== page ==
The Oracle of Stamboul is a marvelously evocative, magical historical novel that will transport readers to another time and place—romantic, exotic, yet remarkably similar to our own. 

MY TAKE:    The entire experience with this book (an advanced reader's edition) started from the moment I began unwrapping it.  The outside packaging was sumptuous.  The book comes encased in an elegant marbled eggplant-colored box/book cover made of heavy card stock.  It is lined in a gold paper and has a stylish seal of a bird (that we later find out is the hoopoe from the story.)   This rich treatment of the packaging signified to me that the actual book inside would be something special.  It truly was an impressive beginning to a magical journey.

Besides Eleonora, there are many full-faceted characters in this lovely tale.  Eleonora's guardian Moncef Bay and her tutor, Reverend Muehler are both interesting and intriguing.  Throughout most of the story, the reader wavers back and forth as to what these men are really up to.  Mystery abounds!  Another fascinating player is the Sultan.  While the POV is primarily Eleonora's, we are also privy to his thoughts at times.  He is a very astute man who is much more in tune to what is going on around him than he is given credit for.  His love of nature is also endearing.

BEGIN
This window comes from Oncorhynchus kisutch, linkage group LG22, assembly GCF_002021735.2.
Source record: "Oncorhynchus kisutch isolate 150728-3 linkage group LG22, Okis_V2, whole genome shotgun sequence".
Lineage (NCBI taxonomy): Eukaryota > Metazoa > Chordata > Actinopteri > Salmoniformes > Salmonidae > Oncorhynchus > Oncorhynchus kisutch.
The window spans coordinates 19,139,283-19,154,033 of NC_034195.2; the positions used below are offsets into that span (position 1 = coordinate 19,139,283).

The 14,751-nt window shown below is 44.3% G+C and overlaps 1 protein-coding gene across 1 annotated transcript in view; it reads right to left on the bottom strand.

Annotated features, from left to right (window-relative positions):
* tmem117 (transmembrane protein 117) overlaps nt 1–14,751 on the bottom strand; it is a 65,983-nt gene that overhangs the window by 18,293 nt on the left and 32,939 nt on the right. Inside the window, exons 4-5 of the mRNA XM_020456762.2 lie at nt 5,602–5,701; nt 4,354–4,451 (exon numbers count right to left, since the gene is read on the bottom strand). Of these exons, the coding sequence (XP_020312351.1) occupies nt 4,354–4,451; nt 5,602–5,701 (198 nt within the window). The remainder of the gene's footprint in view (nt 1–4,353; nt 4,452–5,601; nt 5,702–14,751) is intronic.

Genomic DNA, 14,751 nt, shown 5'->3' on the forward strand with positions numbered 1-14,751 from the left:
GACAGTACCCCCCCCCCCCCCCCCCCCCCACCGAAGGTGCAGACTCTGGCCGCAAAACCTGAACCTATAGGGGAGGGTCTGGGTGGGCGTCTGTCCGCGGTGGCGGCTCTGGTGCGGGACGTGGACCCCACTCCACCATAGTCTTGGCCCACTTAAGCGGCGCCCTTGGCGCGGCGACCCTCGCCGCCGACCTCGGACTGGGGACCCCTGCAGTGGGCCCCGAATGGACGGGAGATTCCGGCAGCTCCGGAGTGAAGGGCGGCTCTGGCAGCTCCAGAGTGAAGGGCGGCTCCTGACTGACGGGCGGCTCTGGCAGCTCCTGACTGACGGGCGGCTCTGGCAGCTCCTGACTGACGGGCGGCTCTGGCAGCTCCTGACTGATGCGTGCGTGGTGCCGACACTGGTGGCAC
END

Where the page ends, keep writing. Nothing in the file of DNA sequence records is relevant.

I don't want to get too much into the plot as I hate giving anything away.  This is a story the reader needs to savor on their own, without spoilers.  It is a fast, fun read that will definitely provide an afternoon of pleasure.  The end was satisfying, yet did make this reader hunger for more. I am hoping there is more to come from this author in the near future. I would love to continuing reading about Eleonora and her further wanderings.  Mr. Lukas has left that bit of wiggle room at the end of this rich adventure for further stories.

I was amazed by the fact that this is the author's debut novel.  He writes with a voice that brings to mind the storytellers of old ~ he draws you into the story, to become a part of the journey.  It is easy to visualize the setting and the people without having a lot of needless extra descriptions thrown at you.  He has the gift!